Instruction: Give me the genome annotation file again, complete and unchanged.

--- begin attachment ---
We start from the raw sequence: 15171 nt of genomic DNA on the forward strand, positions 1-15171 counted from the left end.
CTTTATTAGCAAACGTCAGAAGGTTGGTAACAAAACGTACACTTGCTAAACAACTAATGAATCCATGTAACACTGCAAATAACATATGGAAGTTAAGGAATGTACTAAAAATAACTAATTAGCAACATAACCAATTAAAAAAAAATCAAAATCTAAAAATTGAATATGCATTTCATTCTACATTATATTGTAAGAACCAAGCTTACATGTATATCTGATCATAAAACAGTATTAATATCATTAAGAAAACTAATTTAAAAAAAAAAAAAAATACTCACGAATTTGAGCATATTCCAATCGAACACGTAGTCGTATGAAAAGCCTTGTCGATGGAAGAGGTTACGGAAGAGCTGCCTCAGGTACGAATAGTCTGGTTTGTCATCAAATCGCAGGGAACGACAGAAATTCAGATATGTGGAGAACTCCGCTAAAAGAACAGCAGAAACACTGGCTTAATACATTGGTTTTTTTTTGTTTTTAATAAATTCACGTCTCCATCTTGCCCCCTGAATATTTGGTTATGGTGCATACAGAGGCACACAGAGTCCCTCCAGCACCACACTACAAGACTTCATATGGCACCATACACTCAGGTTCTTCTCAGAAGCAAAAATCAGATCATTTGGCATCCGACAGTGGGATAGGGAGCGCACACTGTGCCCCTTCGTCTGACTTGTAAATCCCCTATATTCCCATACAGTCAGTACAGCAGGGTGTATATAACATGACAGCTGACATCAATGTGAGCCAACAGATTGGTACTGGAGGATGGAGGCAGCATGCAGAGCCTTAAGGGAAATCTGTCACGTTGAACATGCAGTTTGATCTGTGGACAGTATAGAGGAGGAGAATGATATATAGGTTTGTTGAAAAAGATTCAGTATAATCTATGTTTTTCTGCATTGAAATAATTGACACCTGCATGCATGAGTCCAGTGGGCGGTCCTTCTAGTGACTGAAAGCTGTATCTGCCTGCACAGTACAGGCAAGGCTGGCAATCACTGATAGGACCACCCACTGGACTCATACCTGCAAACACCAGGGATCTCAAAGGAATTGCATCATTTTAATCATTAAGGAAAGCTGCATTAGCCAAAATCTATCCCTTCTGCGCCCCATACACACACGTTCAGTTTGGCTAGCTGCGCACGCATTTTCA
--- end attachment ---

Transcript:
We start from the raw sequence: 15171 nt of genomic DNA on the forward strand, positions 1-15171 counted from the left end.
CTTTATTAGCAAACGTCAGAAGGTTGGTAACAAAACGTACACTTGCTAAACAACTAATGAATCCATGTAACACTGCAAATAACATATGGAAGTTAAGGAATGTACTAAAAATAACTAATTAGCAACATAACCAATTAAAAAAAAATCAAAATCTAAAAATTGAATATGCATTTCATTCTACATTATATTGTAAGAACCAAGCTTACATGTATATCTGATCATAAAACAGTATTAATATCATTAAGAAAACTAATTTAAAAAAAAAAAAAAATACTCACGAATTTGAGCATATTCCAATCGAACACGTAGTCGTATGAAAAGCCTTGTCGATGGAAGAGGTTACGGAAGAGCTGCCTCAGGTACGAATAGTCTGGTTTGTCATCAAATCGCAGGGAACGACAGAAATTCAGATATGTGGAGAACTCCGCTAAAAGAACAGCAGAAACACTGGCTTAATACATTGGTTTTTTTTTGTTTTTAATAAATTCACGTCTCCATCTTGCCCCCTGAATATTTGGTTATGGTGCATACAGAGGCACACAGAGTCCCTCCAGCACCACACTACAAGACTTCATATGGCACCATACACTCAGGTTCTTCTCAGAAGCAAAAATCAGATCATTTGGCATCCGACAGTGGGATAGGGAGCGCACACTGTGCCCCTTCGTCTGACTTGTAAATCCCCTATATTCCCATACAGTCAGTACAGCAGGGTGTATATAACATGACAGCTGACATCAATGTGAGCCAACAGATTGGTACTGGAGGATGGAGGCAGCATGCAGAGCCTTAAGGGAAATCTGTCACGTTGAACATGCAGTTTGATCTGTGGACAGTATAGAGGAGGAGAATGATATATAGGTTTGTTGAAAAAGATTCAGTATAATCTATGTTTTTCTGCATTGAAATAATTGACACCTGCATGCATGAGTCCAGTGGGCGGTCCTTCTAGTGACTGAAAGCTGTATCTGCCTGCACAGTACAGGCAAGGCTGGCAATCACTGATAGGACCACCCACTGGACTCATACCTGCAAACACCAGGGATCTCAAAGGAATTGCATCATTTTAATCATTAAGGAAAGCTGCATTAGCCAAAATCTATCCCTTCTGCGCCCCATACACACACGTTCAGTTTGGCTAGCTGCGCACGCATTTTCA